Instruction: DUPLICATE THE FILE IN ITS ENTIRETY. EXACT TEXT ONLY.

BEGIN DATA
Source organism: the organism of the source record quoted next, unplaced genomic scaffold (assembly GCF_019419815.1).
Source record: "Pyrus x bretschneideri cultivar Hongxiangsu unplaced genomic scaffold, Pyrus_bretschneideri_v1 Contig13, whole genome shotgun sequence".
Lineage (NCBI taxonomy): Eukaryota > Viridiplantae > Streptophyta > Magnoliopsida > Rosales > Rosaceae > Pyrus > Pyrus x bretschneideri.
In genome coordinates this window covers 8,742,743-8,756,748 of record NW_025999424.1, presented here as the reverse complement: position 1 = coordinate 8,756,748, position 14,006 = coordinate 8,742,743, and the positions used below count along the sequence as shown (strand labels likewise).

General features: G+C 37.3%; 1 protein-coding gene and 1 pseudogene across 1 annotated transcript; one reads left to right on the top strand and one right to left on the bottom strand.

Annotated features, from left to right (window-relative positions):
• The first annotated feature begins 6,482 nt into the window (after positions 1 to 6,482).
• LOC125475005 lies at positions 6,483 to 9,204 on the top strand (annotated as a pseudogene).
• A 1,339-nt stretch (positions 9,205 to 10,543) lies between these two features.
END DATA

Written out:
Source organism: the organism of the source record quoted next, unplaced genomic scaffold (assembly GCF_019419815.1).
Source record: "Pyrus x bretschneideri cultivar Hongxiangsu unplaced genomic scaffold, Pyrus_bretschneideri_v1 Contig13, whole genome shotgun sequence".
Lineage (NCBI taxonomy): Eukaryota > Viridiplantae > Streptophyta > Magnoliopsida > Rosales > Rosaceae > Pyrus > Pyrus x bretschneideri.
In genome coordinates this window covers 8,742,743-8,756,748 of record NW_025999424.1, presented here as the reverse complement: position 1 = coordinate 8,756,748, position 14,006 = coordinate 8,742,743, and the positions used below count along the sequence as shown (strand labels likewise).

General features: G+C 37.3%; 1 protein-coding gene and 1 pseudogene across 1 annotated transcript; one reads left to right on the top strand and one right to left on the bottom strand.

Annotated features, from left to right (window-relative positions):
• The first annotated feature begins 6,482 nt into the window (after positions 1 to 6,482).
• LOC125475005 lies at positions 6,483 to 9,204 on the top strand (annotated as a pseudogene).
• A 1,339-nt stretch (positions 9,205 to 10,543) lies between these two features.